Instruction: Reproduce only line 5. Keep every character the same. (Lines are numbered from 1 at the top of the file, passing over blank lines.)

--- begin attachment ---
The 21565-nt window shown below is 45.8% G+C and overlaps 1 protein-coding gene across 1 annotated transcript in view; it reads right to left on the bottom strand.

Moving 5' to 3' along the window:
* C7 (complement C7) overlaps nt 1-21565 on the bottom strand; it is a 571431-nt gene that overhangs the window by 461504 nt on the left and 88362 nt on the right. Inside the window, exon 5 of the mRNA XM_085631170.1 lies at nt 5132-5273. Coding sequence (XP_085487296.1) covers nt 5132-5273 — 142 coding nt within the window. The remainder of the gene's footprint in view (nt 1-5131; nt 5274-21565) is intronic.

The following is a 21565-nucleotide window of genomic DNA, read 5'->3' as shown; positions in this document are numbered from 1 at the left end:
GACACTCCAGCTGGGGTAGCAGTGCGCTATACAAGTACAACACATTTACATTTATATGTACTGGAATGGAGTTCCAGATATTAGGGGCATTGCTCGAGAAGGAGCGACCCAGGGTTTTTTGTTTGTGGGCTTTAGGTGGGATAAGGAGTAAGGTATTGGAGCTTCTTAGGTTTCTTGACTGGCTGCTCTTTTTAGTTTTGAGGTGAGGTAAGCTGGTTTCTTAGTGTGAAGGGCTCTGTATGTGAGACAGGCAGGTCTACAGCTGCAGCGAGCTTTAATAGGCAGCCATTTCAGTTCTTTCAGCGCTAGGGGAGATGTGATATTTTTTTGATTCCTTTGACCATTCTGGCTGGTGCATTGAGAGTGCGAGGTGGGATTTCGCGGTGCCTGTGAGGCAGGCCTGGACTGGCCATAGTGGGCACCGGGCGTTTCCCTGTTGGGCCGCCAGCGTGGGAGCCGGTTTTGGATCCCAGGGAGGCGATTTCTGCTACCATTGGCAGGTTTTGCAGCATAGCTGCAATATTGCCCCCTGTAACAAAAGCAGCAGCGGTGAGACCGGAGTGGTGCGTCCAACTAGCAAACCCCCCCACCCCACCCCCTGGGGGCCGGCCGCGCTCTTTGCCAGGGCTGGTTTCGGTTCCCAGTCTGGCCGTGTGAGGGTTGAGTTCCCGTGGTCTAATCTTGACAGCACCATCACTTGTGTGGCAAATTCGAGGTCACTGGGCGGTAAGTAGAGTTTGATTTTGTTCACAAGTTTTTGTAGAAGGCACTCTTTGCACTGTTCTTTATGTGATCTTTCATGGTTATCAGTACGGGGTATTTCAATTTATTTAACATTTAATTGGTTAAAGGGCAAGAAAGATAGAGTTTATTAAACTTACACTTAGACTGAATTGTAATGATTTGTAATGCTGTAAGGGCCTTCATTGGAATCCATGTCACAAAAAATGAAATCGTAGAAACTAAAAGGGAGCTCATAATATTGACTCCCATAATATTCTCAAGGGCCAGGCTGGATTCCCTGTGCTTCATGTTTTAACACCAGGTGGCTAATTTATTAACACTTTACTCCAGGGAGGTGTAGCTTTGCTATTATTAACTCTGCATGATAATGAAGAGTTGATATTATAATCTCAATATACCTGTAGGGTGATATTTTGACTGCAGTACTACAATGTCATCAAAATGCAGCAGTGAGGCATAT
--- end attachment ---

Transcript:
GACACTCCAGCTGGGGTAGCAGTGCGCTATACAAGTACAACACATTTACATTTATATGTACTGGAATGGAGTTCCAGATATTAGGGGCATTGCTCGAGAAGGAGCGACCCAGGGTTTTTTGTTTGTGGGCTTTAGGTGGGATAAGGAGTAAGGTATTGGAGCTTCTTAGGTTTCTTGACTGGCTGCTCTTTTTAGTTTTGAGGTGAGGTAAGCTGGTTTCTTAGTGTGAAGGGCTCTGTATGTGAGACAGGCAGGTCTACAGCTGCAGCGAGCTTTAATAGGCAGCCATTTCAGTTCTTTCAGCGCTAGGGGAGATGTGATATTTTTTTGATTCCTTTGACCATTCTGGCTGGTGCATTGAGAGTGCGAGGTGGGATTTCGCGGTGCCTGTGAGGCAGGCCTGGACTGGCCATAGTGGGCACCGGGCGTTTCCCTGTTGGGCCGCCAGCGTGGGAGCCGGTTTTGGATCCCAGGGAGGCGATTTCTGCTACCATTGGCAGGTTTTGCAGCATAGCTGCAATATTGCCCCCTGTAACAAAAGCAGCAGCGGTGAGACCGGAGTGGTGCGTCCAACTAGCAAACCCCCCCACCCCACCCCCTGGGGGCCGGCCGCGCTCTTTGCCAGGGCTGGTTTCGGTTCCCAGTCTGGCCGTGTGAGGGTTGAGTTCCCGTGGTCTAATCTTGACAGCACCATCACTTGTGTGGCAAATTCGAGGTCACTGGGCGGTAAGTAGAGTTTGATTTTGTTCACAAGTTTTTGTAGAAGGCACTCTTTGCACTGTTCTTTATGTGATCTTTCATGGTTATCAGTACGGGGTATTTCAATTTATTTAACATTTAATTGGTTAAAGGGCAAGAAAGATAGAGTTTATTAAACTTACACTTAGACTGAATTGTAATGATTTGTAATGCTGTAAGGGCCTTCATTGGAATCCATGTCACAAAAAATGAAATCGTAGAAACTAAAAGGGAGCTCATAATATTGACTCCCATAATATTCTCAAGGGCCAGGCTGGATTCCCTGTGCTTCATGTTTTAACACCAGGTGGCTAATTTATTAACACTTTACTCCAGGGAGGTGTAGCTTTGCTATTATTAACTCTGCATGATAATGAAGAGTTGATATTATAATCTCAATATACCTGTAGGGTGATATTTTGACTGCAGTACTACAATGTCATCAAAATGCAGCAGTGAGGCATAT